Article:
FORT WORTH, Texas (BP) — Funding for a new building for the College at Southwestern and the Roy Fish School of Evangelism and Missions at Southwestern Baptist Theological Seminary has reached the two-thirds mark for the cost of construction.
The seminary received a $12 million lead gift from Harold and Patricia Mathena of Oklahoma City in October and a $1 million challenge grant from the J.E. and L.E. Mabee Foundation in February. An additional $3 million in gifts and pledges place the overall total at $16 million raised thus far.
The 73,000-square-foot building is tentatively named Mathena Hall.
“There are living in this world 7 billion unsaved men and women, boys and girls,” Mathena, a businessman and bivocational evangelist, said in announcing the $12 million gift.
“I also know that, from the beginning, Southwestern Seminary’s mission has been to prepare men and women to take the Gospel to the ends of the world,” Mathena said in a mid-October chapel.
“To enhance this mission of taking the Good News of Jesus Christ to every man and woman, we [the Mathena family] believe that the Lord wants a home for the proclamation of the Gospel on this campus. We want to be a part of that,” Mathena said. “After much prayer, [my wife] Patricia and I want to give you today this pledge of $12 million as our testimony and our personal stewardship commitment to the College at Southwestern and to the Roy Fish School of Evangelism and Missions — for the building of a complex to hold their strategic ministries.”
Mathena was relatively poor in his early years, working as a roughneck in the oil industry and later serving in the pastorate. After working as both a full-time and bivocational pastor at various churches, Mathena became a full-time evangelist. Using his experience from the oil field, he founded a manufacturing company for the oil industry as an effort to support his family during his evangelistic ministry.
In 2012, Mathena sold his business for more than $200 million. The following Sunday, Quail Springs Baptist Church in Oklahoma City received Mathena’s tithe: a check for more than $20 million. For Mathena, the stewardship principles he has practiced all his life continue to motivate him, in his words, “to put his money where his mouth is,” investing in ministry efforts to further the Kingdom of God.
The nonprofit Mabee Foundation was founded in 1948 by John and Lottie Mabee to assist religious, charitable and educational organizations. When the Mabees died in the early 1960s, they left a substantial portion of their personal estates to the foundation, based in Tulsa, Okla. The foundation continues to carry out the Mabees’ vision, and evidence of its benevolence can be seen throughout the Southwestern United States.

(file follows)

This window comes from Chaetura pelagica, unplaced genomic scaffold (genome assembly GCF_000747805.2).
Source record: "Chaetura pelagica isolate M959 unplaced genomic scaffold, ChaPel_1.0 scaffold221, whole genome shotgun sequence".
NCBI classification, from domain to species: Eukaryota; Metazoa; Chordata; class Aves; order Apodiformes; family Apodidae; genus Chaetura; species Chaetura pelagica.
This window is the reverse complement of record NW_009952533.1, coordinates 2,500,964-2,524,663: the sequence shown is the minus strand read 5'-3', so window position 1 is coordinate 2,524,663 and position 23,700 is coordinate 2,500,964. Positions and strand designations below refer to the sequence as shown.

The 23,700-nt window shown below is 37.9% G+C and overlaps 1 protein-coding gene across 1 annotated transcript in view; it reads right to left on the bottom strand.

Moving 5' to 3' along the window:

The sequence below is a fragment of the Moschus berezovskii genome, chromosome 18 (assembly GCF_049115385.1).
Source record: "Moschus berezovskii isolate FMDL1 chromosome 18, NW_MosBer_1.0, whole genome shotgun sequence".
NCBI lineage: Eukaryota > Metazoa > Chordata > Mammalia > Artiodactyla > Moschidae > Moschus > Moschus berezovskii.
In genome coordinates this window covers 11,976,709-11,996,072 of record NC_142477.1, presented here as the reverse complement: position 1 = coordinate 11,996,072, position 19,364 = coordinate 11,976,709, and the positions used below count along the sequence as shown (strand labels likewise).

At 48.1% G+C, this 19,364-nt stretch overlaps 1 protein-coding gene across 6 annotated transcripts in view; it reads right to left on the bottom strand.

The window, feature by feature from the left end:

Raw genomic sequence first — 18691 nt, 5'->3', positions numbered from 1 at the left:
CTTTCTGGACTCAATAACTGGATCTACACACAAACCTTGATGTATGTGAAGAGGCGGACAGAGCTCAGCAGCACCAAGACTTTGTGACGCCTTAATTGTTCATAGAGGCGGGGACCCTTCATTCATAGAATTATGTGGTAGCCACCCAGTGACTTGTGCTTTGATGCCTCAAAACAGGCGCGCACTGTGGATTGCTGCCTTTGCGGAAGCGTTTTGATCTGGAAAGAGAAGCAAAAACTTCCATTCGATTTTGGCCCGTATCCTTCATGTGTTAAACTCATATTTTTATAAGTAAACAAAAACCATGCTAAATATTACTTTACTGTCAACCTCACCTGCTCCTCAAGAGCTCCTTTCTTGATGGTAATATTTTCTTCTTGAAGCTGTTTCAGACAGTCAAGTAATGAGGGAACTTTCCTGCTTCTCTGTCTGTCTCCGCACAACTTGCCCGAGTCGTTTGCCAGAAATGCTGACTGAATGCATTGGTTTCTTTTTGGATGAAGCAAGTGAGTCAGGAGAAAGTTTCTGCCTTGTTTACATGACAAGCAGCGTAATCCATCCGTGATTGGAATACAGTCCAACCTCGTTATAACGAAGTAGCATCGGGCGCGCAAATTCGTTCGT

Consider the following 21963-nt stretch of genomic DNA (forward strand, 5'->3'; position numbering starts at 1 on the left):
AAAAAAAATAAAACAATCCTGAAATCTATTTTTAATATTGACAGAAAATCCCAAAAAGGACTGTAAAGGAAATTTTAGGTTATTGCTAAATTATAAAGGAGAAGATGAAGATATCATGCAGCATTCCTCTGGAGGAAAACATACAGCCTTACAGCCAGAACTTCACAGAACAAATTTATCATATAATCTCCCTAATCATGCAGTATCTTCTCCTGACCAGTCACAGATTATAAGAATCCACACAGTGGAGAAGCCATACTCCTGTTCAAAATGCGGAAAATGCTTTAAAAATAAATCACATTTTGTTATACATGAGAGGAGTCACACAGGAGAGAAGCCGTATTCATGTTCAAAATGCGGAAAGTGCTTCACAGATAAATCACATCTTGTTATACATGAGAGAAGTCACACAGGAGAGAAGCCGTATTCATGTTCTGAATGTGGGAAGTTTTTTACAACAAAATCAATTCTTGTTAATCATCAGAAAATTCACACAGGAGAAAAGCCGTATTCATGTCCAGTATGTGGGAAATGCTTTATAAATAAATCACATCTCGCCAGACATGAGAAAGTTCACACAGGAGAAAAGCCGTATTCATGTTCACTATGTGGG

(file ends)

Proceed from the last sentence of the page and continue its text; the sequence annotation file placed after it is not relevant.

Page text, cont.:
“The dream of connecting our students across the world with the ability to attend classes on a virtual basis in Mathena Hall is another step closer to reality,” said Mike Hughes, Southwestern’s vice president for institutional advancement.
“Mathena Hall will end up being the most technologically advanced building on the campus of Southwestern,” Hughes said. “As the world gets smaller, we clearly want to seize the opportunity to bring more students into the classrooms of Southwestern, whether the students are residential or online.”
Hughes said, however, that in order for Southwestern to receive the Mabee Foundation’s $1 million challenge grant, the seminary must raise the balance of the construction cost, or $23 million, in gifts or pledges by January 2016. He encouraged friends of Southwestern to begin praying about “joining this strategic and life-changing funding effort to raise a total of $24 million, which will end up sending missionaries, pastors and other church workers across the globe to share the Gospel.”
Hughes added that Southwestern has achieved many notable milestones yet “the gap between aspirations and means has widened. Specifically, ‘people and program’ growth has outpaced the seminary’s current facilities.”
Concerning the $12 million lead gift from the Mathenas, Paige Patterson, Southwestern’s president, said last fall, “Harold Mathena knows that evangelism and missions are not accomplished through a building. My pledge to Harold Mathena has been that this building will be used to train men and women for the glory of God to take the Gospel to the ends of the earth. I promised him that, and that’s what he’s interested in. Bricks and mortar, he knows you have to have them, but in the end, what he’s interested in is the taking of the Gospel to the ends of the earth.”
The new building will be located to the west of the longtime president’s residence, Pecan Manor. In addition to housing the undergraduate college and the school of evangelism and missions, Patterson said the building will contain up-to-date classroom facilities and a memorial with some of the memorabilia of Lottie Moon, a Southern Baptist missionary who spent nearly 40 years teaching and evangelizing in China.
Hughes said the new building will ameliorate critical facility limitations as well as accommodate future growth and sustainability. He added that it will be “an outward expression of Southwestern’s abiding commitment to the spiritual formation of all who come to Southwestern to prepare for ministry and to the mandate to reach the world for Christ.”
To view a rendering of the new building as well as information about the College at Southwestern and the Roy Fish School of Evangelism and Missions, visit swbts.edu/mathenahall.